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About the_r_sole

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    Architect in Scotland, have worked with self builders and looking to find a site to practice what I preach!
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  1. the_r_sole

    BIM Objects??

    sketchup can barely handle circles most of the time, I think using BIM objects in there would be total overkill. BIM objects tend to have a lot of information used for scheduling etc which you don't need/use in sketchup, you would exponentially increase file size, similar to adding loads of components from the warehouse. With sketchup - Keep it simple, make your own components if you need to, with simple geometries. What are you hoping to achieve using bim objects?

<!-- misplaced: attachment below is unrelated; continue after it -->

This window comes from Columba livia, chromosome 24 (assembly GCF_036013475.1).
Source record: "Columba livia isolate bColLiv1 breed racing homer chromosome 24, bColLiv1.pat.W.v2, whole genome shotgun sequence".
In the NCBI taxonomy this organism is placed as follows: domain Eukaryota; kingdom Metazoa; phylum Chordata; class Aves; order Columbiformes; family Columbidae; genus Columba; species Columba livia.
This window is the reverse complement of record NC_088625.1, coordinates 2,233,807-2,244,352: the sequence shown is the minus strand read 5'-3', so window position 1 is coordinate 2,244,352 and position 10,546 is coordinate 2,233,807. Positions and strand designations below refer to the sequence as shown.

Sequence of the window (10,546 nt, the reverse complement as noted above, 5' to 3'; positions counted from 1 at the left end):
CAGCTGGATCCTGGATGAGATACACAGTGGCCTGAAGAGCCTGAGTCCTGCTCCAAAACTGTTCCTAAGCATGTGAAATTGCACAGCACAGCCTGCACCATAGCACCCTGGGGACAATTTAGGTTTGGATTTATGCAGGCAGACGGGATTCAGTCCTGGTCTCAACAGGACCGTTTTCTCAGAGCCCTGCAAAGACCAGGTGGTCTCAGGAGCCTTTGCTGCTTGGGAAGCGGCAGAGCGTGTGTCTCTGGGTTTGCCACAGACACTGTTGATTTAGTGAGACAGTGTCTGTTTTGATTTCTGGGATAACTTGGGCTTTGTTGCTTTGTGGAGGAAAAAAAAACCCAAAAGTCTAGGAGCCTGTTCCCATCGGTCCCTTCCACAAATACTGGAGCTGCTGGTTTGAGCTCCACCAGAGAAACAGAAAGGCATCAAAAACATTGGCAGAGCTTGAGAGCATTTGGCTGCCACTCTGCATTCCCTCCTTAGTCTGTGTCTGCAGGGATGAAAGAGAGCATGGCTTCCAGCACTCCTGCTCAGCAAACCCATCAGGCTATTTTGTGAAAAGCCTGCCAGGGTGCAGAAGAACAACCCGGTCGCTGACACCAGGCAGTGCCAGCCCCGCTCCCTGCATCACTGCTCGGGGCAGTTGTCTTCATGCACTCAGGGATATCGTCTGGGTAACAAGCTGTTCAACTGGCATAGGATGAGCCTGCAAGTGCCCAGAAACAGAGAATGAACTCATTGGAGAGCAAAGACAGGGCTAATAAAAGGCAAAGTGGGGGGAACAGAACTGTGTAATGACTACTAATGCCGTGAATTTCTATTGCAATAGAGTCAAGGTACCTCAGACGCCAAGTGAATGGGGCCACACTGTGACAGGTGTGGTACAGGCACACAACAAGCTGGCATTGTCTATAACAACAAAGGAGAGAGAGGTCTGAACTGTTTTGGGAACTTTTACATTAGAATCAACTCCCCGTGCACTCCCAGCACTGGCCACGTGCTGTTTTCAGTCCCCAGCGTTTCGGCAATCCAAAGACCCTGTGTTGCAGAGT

2. if it's a perfectly habitable house then it's very likely the seller will just want rid of it, either as quickly as possible or for as much money as possible (both are things you want to avoid!) If it's a knackered house you could try and get an option agreement on it, so agree to buy it for x amount on the grant of planning permission - you sometimes need to put down a bit of a payment to get people on board with an option agreement and they are usually time limited. some sellers will not entertain an option agreement so might just force you to buy it - if there's already a house there then at least the principle for a house is established so it's more just going to come down to design issues in planning than anything wider ranging
  3. the_r_sole


    nice stair there - be very careful if you are deviating from the SE design for things like that as if it falls under the SER certificate, the original engineer will have to sign off the design before you can apply for completion... what's your riser detail there for complying with the regs?
  4. the_r_sole

    Architect Design v Self Design